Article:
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AWS Marketplace update eases SaaS contract changes
Customers who buy software from ISVs through AWS Marketplace now have an easier way to update contract terms during the span of an existing agreement. The feature should help customers manage contract sprawl, analysts say.
AWS' online marketplace for SaaS buyers and sellers now makes it simpler for customers to tweak their contract terms to meet business needs.
There are more than 7,500 products available through the marketplace today, with prices and terms set by the individual independent software vendor (ISV). Many AWS customers make a small initial purchase and then seek to add more user seats or capacity prior to the contract's end, AWS evangelist Jeff Barr said in a blog post.
"We are making the process of upgrading and renewing these contracts easier than ever before," Barr wrote. AWS customers can now contact an ISV to hammer out a revised deal through what AWS calls private offers -- customized, negotiated terms that best meet the customer's current needs, he added.
AWS' move reduces friction for SaaS buyers, sellers
While AWS has had private offers in the marketplace for a few years, the update adds automation to the process of updating contracts. Interactions take place in a graphical user interface between sellers and buyers and once a customer clicks to agree on the new contract, it goes into effect immediately.
"This new, streamlined process means that sellers no longer need to track parallel (paper and digital) contracts and also ensures that buyers receive continuous service," Barr said.
The upgraded feature should be useful for customers of all sizes as well as ISVs with products on the AWS marketplace, said Duncan Jones, an analyst at Forrester who serves sourcing and vendor management professionals.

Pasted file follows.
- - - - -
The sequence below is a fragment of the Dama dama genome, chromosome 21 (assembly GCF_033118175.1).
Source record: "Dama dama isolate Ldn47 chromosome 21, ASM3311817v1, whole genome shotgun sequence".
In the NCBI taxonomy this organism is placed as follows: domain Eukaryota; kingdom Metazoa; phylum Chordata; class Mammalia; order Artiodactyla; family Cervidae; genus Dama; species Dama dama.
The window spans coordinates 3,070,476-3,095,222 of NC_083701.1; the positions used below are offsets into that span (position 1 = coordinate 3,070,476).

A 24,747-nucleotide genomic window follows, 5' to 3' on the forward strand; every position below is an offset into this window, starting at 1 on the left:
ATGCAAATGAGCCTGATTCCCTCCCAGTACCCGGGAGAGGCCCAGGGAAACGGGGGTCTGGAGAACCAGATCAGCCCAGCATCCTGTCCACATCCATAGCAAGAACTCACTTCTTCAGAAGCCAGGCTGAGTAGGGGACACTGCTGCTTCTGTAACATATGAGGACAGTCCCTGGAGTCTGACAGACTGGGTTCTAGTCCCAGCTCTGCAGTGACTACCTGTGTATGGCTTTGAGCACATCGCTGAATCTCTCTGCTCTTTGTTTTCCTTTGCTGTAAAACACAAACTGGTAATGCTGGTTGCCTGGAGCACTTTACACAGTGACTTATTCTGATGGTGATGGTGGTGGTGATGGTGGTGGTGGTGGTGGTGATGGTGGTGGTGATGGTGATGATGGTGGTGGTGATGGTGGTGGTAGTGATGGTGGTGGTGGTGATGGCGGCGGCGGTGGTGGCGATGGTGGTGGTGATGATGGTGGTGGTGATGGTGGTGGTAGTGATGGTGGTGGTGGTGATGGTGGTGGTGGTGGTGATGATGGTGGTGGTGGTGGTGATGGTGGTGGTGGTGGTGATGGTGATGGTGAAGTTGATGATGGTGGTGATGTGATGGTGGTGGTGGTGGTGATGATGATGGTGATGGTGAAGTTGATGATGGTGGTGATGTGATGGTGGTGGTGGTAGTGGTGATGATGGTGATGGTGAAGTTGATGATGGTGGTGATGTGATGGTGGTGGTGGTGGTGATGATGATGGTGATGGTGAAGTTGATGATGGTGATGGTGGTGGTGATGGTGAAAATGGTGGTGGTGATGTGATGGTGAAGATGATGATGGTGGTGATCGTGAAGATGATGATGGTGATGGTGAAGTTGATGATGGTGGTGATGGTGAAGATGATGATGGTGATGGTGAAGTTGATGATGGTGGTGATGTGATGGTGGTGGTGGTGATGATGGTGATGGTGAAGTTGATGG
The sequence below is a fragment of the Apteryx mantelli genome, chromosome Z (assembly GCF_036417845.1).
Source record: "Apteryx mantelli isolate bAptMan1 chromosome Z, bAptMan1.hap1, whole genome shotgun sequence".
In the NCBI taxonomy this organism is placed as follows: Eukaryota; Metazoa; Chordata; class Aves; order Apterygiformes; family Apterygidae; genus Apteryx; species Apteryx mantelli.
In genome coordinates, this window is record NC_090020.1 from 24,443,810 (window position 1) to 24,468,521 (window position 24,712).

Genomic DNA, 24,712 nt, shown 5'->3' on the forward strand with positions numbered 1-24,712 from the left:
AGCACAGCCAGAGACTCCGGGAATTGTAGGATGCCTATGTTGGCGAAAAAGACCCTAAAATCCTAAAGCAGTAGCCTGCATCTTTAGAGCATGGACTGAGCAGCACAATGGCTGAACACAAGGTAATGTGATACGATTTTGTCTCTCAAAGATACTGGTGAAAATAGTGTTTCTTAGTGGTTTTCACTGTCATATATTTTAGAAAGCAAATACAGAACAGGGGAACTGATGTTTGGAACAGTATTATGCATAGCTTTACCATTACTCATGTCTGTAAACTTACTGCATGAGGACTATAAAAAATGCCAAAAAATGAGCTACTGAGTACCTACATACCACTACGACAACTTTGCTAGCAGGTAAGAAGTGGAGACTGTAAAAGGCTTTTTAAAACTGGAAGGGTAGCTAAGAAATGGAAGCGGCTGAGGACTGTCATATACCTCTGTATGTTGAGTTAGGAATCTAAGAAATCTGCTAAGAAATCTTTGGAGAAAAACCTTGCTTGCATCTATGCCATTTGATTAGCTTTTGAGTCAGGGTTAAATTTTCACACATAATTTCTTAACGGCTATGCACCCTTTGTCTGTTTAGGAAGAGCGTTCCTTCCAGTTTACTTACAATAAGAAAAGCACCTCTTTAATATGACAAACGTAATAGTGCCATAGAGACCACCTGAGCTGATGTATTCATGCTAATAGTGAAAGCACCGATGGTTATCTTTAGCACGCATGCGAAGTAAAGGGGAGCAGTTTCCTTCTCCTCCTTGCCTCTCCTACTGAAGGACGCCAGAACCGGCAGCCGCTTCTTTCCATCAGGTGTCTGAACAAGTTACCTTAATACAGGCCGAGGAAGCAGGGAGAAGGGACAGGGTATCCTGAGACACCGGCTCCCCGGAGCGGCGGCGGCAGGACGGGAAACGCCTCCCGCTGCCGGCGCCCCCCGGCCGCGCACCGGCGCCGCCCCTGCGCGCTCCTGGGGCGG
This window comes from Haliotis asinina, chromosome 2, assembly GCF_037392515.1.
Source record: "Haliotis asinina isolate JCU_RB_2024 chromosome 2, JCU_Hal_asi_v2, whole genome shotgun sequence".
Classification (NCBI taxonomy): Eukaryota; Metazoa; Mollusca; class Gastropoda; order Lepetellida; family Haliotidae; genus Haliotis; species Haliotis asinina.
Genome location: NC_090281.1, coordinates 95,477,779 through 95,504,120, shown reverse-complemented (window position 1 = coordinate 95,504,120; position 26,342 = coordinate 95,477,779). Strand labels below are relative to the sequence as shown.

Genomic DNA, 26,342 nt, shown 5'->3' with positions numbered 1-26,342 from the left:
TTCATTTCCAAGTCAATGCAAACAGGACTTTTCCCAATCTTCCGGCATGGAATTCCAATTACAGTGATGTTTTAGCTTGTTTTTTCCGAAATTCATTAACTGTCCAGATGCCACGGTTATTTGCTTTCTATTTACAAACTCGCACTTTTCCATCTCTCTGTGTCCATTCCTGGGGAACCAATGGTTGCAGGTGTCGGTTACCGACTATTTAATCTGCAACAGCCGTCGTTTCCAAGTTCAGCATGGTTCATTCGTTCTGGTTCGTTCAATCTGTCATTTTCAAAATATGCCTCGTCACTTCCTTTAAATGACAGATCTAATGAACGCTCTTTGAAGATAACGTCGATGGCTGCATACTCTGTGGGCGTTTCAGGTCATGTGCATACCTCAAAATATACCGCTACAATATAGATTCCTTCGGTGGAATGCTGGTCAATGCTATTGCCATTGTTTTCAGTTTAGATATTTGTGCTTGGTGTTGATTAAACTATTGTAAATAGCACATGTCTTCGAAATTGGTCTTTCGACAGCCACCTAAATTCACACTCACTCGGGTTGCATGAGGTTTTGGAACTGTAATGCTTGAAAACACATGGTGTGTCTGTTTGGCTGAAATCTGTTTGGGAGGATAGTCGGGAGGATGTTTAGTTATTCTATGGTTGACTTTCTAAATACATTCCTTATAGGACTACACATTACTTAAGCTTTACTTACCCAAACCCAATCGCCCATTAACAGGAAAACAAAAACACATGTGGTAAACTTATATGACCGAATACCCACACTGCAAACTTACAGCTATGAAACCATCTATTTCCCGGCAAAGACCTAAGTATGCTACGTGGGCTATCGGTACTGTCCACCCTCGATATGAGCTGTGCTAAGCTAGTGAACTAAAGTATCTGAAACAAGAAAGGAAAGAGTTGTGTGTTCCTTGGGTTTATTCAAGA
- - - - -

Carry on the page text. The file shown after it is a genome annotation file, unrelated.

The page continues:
"Many SaaS vendors rely on a land-and-expand approach to penetrate enterprises, selling initially to individual employees, departmental mangers or someone else with a need and a budget," Jones said.
Then they can approach a more senior executive in the enterprise, show how the initial purchase was a success, and offer a corporate contract with better prices and terms, in return for making them sole, preferred, or at least an approved source across the organization, according to Jones.
"That's usually more effective than starting at the top and then having to endure a long sales process while the decision maker chooses one corporate standard," he said.
The new AWS marketplace capabilities mean an ISV doesn't have to create a separate order-to-cash process for the new agreement, Jones added. "It's also simpler for the customer to consolidate various departmental purchases into one contract and invoice."
Giving existing customers the ability to amend orders online presents another advantage, according to Jones: "Adjustments can be time-consuming on both sides."
The update to private offers also benefits AWS, according to R "Ray" Wang, founder and CEO of Constellation Research.
"This is all about account control," he said. "If you manage it all here, Amazon has account control and while it makes it easier for customers, it benefits Amazon the most. It's like operating an SAP Ariba network within Amazon. The value is in the network and the ecosystem."
Still, the benefit to customers is significant as well. "It's so hard to manage these contracts as the complexity increases," Wang said. "It's not just per user per month."